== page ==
As profitable as stocks, but safer
November 23, 2016
A long-term study shows that anyone investing their money in real estate can evidently avoid a classic conflict of interest. Because compared to various asset classes, the returns are high and stable at the same time.
The investment keeps consumers confronted with conflicting goals and unpleasant decisions. Do you want to achieve a high return with your money or rather invest it as safely as possible? The question usually comes in every consultation. And investors learn early – albeit reluctantly – that there can only be one thing: a high return or a high level of security. If a bank accountant ever promises both, one should rather go on the spot, it was said for a long time. Because then it would certainly be a scam. But for the asset class real estate , this economic conflict between security and return seems to be undermined to be, as economists have now found out in a comprehensive analysis.
“Maybe the Swabian housewife has always known,” says Moritz Schularick, economics professor at the University of Bonn, what he and his colleagues Òscar Jordà, Katharina Knoll and Alan M Taylor is so taken aback: “Residential real estate is a very lucrative investment and relatively safe. ” The researchers examined asset classes (equities, bonds, bank deposits and residential real estate) for their return performance from 1870 to 2015 for 16 industrialized countries. It is the first such study to date on such a scale as Schularick recently announced at an event organized by EABH (European Association for Banking and Financial History) and Allianz Global Investors in Frankfurt. In the asset class ranking, real estate outperformed equities (7.8 per cent), bonds (1.46 per cent) and bank deposits (0.3 per cent) with an average annual return of 8.7 per cent over the entire period.
Even in the period from 1950 to 2015, shares with 9.59 percent average annual yield brought little more than real estate at 8.3 percent. However, economists are particularly surprised that real estate returns are much less volatile than equities. “The best investment you could make under risk / return in the past 140 years was residential real estate,” says Schularick. But why do properties, like stocks, generate high returns while offering high levels of security? The real estate market is more illiquid than the stock market. “Rents are very stable in a recession, as opposed to dividends,” explains Schularick. Leases are very rigid. Even in a recession, the home is not easily quit, while dividends often fail. Before consumers move into a cheaper apartment, they prefer to restrict themselves in other areas. After all, you always have to live, says Schularick. All this ensures relatively stable rental payments. However, real estate is also a special asset class for other reasons: “There are a number of government incentives to acquire real estate,” says Schularick. In many countries, the home is subsidized by the state. Also in this country, for example, home savings contracts or residential Riester beckons under certain circumstances, government allowances or rental tax deduction options.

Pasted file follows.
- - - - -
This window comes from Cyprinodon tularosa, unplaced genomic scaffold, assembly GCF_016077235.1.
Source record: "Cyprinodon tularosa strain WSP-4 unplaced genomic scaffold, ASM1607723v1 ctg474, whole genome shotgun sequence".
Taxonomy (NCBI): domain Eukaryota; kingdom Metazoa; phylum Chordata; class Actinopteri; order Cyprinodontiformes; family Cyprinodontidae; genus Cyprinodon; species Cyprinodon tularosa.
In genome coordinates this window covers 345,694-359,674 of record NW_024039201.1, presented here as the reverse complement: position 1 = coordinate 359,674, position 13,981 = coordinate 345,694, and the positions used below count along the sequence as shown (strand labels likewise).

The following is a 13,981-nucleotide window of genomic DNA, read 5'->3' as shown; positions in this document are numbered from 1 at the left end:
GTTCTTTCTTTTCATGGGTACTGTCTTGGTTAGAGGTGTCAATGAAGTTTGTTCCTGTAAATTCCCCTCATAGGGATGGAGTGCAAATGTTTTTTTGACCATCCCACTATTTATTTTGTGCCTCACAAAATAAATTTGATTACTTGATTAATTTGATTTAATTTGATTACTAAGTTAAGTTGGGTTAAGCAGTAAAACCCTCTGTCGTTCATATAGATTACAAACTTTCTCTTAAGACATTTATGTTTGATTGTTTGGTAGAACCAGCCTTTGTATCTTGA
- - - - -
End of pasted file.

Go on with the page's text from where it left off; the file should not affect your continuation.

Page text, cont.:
The results of the investigation, which are also available on the Internet at http://www.macrohistory.net/data/ , many economists are likely to be thought-provoking. We know the least about the most important asset class, says Schularick: “Economists have long regarded real estate as a major lump risk, and science is only waking up now.”
Since the financial crisis, which started with the mortgage crisis in the US, the real estate markets have moved more into focus. Germany is a special case: “So far, the real estate boom has not had such a strong impact here: In Germany, the stock market performs better than the real estate market,” says Schularick. Nevertheless, the Bundesbank recently warned. Consumers should not underestimate the risks given the low interest rates. Because the interest rates can rise again. Real estate loans become more expensive. “Real estate is not as easy to sell as shares in case of an emergency and sell quickly,” warns Schularick. Moreover, it is not clear that property returns will continue to be so high and low in fluctuation. “As soon as real estate is bought more as an investment, prices could become more volatile,” says Schularick.